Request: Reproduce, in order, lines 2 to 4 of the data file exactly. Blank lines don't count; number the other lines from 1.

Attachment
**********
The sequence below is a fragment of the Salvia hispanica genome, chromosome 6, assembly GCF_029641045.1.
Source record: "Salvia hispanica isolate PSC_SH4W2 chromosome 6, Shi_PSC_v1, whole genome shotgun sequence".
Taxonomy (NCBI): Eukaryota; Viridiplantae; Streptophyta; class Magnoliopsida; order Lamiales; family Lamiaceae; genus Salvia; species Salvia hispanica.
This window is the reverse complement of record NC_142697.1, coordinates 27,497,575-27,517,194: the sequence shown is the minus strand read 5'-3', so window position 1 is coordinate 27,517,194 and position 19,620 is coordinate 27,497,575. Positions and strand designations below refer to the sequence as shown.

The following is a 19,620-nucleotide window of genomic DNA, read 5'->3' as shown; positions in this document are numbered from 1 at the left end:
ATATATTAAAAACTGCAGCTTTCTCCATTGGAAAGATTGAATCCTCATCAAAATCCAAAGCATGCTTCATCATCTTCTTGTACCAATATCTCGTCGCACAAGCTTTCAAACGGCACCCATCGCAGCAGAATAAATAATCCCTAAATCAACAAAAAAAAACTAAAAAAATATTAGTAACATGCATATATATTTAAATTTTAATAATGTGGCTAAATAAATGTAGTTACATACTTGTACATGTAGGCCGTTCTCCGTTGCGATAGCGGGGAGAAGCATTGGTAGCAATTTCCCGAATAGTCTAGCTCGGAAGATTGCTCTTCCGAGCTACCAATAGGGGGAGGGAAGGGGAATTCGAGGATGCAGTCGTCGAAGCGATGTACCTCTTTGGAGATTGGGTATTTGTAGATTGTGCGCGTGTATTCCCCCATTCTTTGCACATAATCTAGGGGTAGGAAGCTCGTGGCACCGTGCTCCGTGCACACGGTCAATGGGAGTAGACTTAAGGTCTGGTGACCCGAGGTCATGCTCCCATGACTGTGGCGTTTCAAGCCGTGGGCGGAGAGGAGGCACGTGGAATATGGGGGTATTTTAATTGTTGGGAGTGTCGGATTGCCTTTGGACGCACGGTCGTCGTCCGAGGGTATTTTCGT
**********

Source record: "Salvia hispanica isolate PSC_SH4W2 chromosome 6, Shi_PSC_v1, whole genome shotgun sequence".
Taxonomy (NCBI): Eukaryota; Viridiplantae; Streptophyta; class Magnoliopsida; order Lamiales; family Lamiaceae; genus Salvia; species Salvia hispanica.
This window is the reverse complement of record NC_142697.1, coordinates 27,497,575-27,517,194: the sequence shown is the minus strand read 5'-3', so window position 1 is coordinate 27,517,194 and position 19,620 is coordinate 27,497,575. Positions and strand designations below refer to the sequence as shown.